Psychedelics offer new hope for healing PTSD

State and federal lawmakers are working to expand clinical trials to treat PTSD, depression, addiction, and anxiety.
Published: May. 15, 2023 at 6:00 AM MST|Updated: May. 15, 2023 at 9:47 PM MST
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PHOENIX (3TV/CBS 5) — There’s a new shift on the horizon in the fight to treat post-traumatic stress disorder using psychedelics. State and federal lawmakers are working to expand clinical trials to treat PTSD, depression, addiction, and anxiety.

When you hear about psychedelics, many people think of the 1960s counter-culture and illegal use that sparked a major crackdown. Now, the United States Food and Drug Administration is fast-tracking many of these drugs as a breakthrough therapy, opening a world of possibilities for hope and healing.

Marine combat veteran Juliana Mercer is on the other side of her toughest battle. “I personally healed using psilocybin mushrooms overnight. It saved my life,” Mercer said.

She grew up in Sierra Vista, down in southern Arizona. She spent 16 years in service, then another five working with the Wounded Warrior Battalion. “It’s losses on the battlefield, and what’s worse are the losses at home,” Mercer said. She lost friends to suicide and saw firsthand the toll of carrying so many struggles from service into civilian life. “Surf therapy, equine therapy, yoga, regular talk therapy, medications, none of it has moved the needle,” Mercer said.

While the United States Department of Veterans Affairs is tracking 17 veteran suicides a day, a recent watchdog report says it’s much closer to 44. Mercer went all the way to Costa Rica for psilocybin therapy. The so-called magic mushrooms have been used for centuries by indigenous tribes for medicinal and ceremonial purposes. While it’s not legal here yet, that could soon be changing. State house lawmakers pushed to approve HB 2486, a $30 million study on psilocybin. While it passed in committee and never got a full house vote, the recently approved state budget shows $5 million for Psilocybin Clinical Research Grants through DHS.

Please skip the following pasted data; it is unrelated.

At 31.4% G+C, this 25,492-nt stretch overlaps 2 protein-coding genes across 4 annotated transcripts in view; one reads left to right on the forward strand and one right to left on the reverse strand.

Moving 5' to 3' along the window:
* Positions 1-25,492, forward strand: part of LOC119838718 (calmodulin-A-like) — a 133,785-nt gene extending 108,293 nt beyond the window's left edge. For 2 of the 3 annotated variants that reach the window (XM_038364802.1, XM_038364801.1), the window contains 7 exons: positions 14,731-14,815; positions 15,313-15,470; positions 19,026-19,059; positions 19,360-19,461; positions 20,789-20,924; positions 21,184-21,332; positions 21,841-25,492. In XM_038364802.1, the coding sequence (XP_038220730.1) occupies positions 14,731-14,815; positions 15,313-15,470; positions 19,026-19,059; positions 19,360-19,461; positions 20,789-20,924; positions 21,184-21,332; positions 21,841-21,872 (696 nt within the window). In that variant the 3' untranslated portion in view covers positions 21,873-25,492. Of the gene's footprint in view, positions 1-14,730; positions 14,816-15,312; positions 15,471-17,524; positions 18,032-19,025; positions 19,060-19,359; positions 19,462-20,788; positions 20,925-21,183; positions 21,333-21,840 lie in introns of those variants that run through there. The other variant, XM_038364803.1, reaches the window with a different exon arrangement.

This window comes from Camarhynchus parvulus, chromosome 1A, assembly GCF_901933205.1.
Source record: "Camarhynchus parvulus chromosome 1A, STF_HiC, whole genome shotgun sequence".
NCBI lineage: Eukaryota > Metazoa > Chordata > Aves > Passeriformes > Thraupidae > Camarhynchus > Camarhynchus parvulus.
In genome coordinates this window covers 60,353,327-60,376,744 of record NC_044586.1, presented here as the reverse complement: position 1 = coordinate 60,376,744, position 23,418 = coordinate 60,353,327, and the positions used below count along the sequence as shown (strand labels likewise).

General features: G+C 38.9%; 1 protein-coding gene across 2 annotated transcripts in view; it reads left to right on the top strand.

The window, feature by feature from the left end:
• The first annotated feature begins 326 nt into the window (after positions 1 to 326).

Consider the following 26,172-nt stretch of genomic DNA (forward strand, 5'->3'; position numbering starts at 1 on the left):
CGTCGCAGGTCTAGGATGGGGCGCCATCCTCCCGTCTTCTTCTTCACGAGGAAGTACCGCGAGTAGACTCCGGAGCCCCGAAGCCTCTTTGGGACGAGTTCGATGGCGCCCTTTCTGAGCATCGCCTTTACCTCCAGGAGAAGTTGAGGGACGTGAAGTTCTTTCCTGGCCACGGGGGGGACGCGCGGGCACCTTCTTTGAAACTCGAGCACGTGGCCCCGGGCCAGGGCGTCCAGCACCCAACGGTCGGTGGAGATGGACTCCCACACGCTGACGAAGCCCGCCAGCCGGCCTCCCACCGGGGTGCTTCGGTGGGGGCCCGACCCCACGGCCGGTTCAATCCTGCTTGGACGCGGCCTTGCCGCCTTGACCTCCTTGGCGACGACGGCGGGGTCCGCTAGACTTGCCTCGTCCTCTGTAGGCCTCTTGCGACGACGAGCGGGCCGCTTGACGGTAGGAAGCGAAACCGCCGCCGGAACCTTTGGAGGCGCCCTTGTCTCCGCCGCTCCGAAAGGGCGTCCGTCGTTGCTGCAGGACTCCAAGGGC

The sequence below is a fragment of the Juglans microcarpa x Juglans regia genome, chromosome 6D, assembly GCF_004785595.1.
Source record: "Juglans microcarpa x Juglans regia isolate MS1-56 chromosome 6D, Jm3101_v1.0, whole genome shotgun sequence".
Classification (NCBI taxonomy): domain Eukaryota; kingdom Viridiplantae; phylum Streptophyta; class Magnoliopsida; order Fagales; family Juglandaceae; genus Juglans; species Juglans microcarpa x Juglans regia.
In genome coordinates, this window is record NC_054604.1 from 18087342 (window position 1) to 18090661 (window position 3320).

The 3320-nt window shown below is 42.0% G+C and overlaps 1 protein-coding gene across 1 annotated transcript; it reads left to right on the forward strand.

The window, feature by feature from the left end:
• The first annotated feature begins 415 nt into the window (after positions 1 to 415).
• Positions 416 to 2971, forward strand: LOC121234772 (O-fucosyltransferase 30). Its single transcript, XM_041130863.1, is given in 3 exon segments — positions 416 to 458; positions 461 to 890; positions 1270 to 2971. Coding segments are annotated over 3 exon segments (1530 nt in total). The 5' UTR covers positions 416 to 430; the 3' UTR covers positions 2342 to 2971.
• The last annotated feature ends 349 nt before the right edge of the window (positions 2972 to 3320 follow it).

The bill seeks to provide $30 million to help learn more about how mushrooms can potentially assist with conditions such as PTSD, depression, and anxiety.

The team at DayTryp, a psychedelic wellness sanctuary in Phoenix’s Arcadia District, says they are ready to expand into that arena. “We’re really blending East and West here,” says Daytryp COO and strategic consultant Rudy Montijo.

Right now, they’re using ketamine-assisted psychotherapy, a shot in the arm to unlock healing for people with suppressed trauma. We talked with Ben, an Arizona Army veteran who’s been exploring this new therapy. “After I tried to commit suicide, I did a lot of internal searching. Something’s got to change,” he said. He says he’s found something here at Daytryp he never felt after years of therapy and pills. “You just feel absolutely at peace,” he said.

He let us in the room for his third ketamine session at Daytryp. “You just get the sense that something’s being healed on the inside,” Ben said. “And I still process it days later,” he said. After eight years in the Army and another 12 in federal law enforcement, the scars on his arm, evidence of his darkest days, compound his internal pain with shame. “It really comes down to asking for help and that’s not something that’s in us to do,” Ben said. He’s here because he promised his family he wouldn’t give up again. “They suffered a lot watching me break,” he said.

“What psychedelics do, whether it’s psilocybin or ketamine, is they do the heavy lifting for you. So things that are locked down in your subconscious, it brings them up to the conscious where they can be processed and then let go,” Montijo said.